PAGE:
Marriage equality does not equate to equality.
Recent successes in getting recognition of the gay marriage rights make it is easy, and even tempting, to get complacent. There is such euphoria over the sweeping tide of marriage rights victories that we sometimes forget that bigotry and discrimination is alive and well. There is still a fight needing to be fought.
George Takei FBed this morning the story of a teacher in Ohio who was fired because her lesbian partner’s name was mentioned in her mothers obituary. Apparently, an irate parent (anonymously) complained to the Roman Catholic Diocese and, under pressure from the diocese, the school terminated the teacher. How many things are wrong with this picture?
First, while I know it happens, the fact that someone is robbed of their livelihood as a result of sexual orientation is shocking and we should continue to view it as shocking; these incidents seem, to me, to have been relegated to “quirky news items – something those crazy religious folks do” – this undermines their seriousness as an affront to a culture that was ostensibly built on free opportunity for all. Secondly, what right does the church have to give any direction to schools. I don’t want to draw false comparisons, but the blurring of the separation of church and state and the desecularization of government and schools has been seen, many times, to give rise to religious extremism.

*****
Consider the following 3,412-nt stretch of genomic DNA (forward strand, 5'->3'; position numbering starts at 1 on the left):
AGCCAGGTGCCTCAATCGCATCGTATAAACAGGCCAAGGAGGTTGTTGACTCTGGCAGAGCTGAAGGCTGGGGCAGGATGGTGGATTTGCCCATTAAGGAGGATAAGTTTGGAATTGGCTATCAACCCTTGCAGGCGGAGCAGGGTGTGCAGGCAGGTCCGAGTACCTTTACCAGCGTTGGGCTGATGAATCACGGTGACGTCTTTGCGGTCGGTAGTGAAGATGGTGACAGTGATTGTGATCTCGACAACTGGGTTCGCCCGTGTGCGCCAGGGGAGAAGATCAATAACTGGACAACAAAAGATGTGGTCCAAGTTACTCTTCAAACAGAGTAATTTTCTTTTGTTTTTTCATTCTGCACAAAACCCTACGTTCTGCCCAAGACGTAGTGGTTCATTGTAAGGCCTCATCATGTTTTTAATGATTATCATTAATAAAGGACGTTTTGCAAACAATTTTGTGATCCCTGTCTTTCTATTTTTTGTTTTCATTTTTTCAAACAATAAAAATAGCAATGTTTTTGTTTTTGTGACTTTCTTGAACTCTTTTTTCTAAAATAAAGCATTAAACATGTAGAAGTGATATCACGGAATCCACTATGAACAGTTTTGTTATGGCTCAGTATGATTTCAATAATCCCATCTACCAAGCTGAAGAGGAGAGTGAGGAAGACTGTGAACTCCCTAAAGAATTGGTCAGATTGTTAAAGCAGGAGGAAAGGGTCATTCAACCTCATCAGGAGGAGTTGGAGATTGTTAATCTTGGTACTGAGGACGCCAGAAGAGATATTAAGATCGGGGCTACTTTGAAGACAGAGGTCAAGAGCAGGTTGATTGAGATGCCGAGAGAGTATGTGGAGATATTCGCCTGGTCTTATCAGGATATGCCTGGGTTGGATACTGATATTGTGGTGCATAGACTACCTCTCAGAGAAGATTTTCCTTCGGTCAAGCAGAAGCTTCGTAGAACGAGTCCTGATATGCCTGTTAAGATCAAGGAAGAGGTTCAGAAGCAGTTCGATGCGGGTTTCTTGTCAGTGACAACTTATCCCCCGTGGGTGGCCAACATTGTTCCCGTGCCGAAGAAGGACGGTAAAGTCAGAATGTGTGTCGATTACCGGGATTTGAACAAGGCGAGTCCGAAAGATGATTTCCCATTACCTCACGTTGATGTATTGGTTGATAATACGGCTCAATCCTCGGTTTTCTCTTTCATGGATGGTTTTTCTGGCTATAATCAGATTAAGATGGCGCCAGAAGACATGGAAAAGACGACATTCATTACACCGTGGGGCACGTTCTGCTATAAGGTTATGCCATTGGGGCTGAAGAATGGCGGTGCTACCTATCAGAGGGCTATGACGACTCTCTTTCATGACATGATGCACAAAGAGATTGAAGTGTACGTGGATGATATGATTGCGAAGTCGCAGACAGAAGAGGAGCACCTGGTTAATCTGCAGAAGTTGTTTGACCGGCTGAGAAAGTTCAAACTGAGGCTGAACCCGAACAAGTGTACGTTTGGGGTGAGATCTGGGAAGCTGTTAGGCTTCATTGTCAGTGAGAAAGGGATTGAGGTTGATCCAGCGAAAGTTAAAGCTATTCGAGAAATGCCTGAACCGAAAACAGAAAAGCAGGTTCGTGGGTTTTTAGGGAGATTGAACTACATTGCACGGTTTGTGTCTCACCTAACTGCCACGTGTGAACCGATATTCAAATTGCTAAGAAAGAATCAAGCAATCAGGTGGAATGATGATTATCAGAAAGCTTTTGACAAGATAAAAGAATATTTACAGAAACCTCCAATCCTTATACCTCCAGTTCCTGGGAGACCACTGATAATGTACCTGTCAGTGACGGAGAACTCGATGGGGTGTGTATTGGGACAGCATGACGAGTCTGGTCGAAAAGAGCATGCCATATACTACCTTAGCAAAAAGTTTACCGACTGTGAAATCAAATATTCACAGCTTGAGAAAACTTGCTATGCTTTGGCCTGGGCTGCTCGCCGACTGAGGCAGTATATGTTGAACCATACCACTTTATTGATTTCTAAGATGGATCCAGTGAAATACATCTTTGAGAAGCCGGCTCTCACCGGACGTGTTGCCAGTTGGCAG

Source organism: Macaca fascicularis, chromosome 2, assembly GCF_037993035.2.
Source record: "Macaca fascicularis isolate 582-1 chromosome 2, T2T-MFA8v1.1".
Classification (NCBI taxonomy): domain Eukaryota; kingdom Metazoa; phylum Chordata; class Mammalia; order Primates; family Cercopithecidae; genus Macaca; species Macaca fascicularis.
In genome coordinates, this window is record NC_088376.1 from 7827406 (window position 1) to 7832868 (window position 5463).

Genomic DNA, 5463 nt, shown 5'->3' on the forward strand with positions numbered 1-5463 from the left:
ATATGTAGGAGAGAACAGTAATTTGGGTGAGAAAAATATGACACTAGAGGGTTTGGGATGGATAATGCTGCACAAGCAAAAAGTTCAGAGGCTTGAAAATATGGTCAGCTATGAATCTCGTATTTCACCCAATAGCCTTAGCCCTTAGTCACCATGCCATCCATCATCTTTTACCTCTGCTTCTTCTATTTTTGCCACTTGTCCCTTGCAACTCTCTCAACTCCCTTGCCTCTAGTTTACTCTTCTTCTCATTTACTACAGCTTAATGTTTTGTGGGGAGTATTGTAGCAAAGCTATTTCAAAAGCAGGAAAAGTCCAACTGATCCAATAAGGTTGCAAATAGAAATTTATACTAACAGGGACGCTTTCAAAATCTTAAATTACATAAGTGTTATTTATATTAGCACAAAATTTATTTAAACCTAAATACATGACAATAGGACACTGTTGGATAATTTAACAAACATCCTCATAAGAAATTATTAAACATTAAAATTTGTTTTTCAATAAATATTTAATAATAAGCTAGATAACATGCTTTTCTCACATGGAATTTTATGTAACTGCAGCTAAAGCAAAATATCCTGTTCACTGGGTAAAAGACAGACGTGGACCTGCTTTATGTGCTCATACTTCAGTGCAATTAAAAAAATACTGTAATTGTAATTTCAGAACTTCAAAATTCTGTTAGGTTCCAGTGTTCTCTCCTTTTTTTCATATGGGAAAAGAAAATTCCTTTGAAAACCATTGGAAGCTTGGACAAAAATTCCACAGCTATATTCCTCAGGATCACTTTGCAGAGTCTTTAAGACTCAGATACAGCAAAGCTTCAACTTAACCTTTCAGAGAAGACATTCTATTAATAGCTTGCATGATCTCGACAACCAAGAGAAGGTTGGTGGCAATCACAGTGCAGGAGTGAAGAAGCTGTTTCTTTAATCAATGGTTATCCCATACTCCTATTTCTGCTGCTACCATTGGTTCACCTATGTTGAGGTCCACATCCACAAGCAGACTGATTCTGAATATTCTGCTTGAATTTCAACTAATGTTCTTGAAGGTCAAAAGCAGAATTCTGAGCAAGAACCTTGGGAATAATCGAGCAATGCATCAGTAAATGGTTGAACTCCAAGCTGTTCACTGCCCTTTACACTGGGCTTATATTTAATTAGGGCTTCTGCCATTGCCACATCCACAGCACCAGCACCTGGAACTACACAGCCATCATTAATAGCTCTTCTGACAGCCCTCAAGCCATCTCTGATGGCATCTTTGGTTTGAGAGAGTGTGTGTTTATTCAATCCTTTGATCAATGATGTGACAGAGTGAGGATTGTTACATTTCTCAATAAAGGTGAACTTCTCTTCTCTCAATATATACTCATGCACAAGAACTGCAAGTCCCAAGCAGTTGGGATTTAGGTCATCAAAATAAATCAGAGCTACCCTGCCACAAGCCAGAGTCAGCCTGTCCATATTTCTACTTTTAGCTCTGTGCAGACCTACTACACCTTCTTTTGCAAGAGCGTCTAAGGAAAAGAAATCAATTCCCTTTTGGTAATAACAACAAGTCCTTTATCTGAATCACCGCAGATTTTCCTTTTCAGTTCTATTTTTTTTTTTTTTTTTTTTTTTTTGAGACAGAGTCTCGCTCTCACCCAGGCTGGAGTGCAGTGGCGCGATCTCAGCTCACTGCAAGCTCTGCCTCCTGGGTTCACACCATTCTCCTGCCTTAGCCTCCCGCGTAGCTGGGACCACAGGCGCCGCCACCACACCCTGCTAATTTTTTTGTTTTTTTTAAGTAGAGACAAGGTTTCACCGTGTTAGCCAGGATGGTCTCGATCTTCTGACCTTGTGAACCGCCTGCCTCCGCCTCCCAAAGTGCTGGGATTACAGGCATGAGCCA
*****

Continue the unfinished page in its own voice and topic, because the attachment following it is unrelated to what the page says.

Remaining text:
Gay marriage rights are important. But they pale in comparison to the right to live as an equal citizen, with equal opportunity, free from hate and discrimination.
Lets not rest to easy on early victories.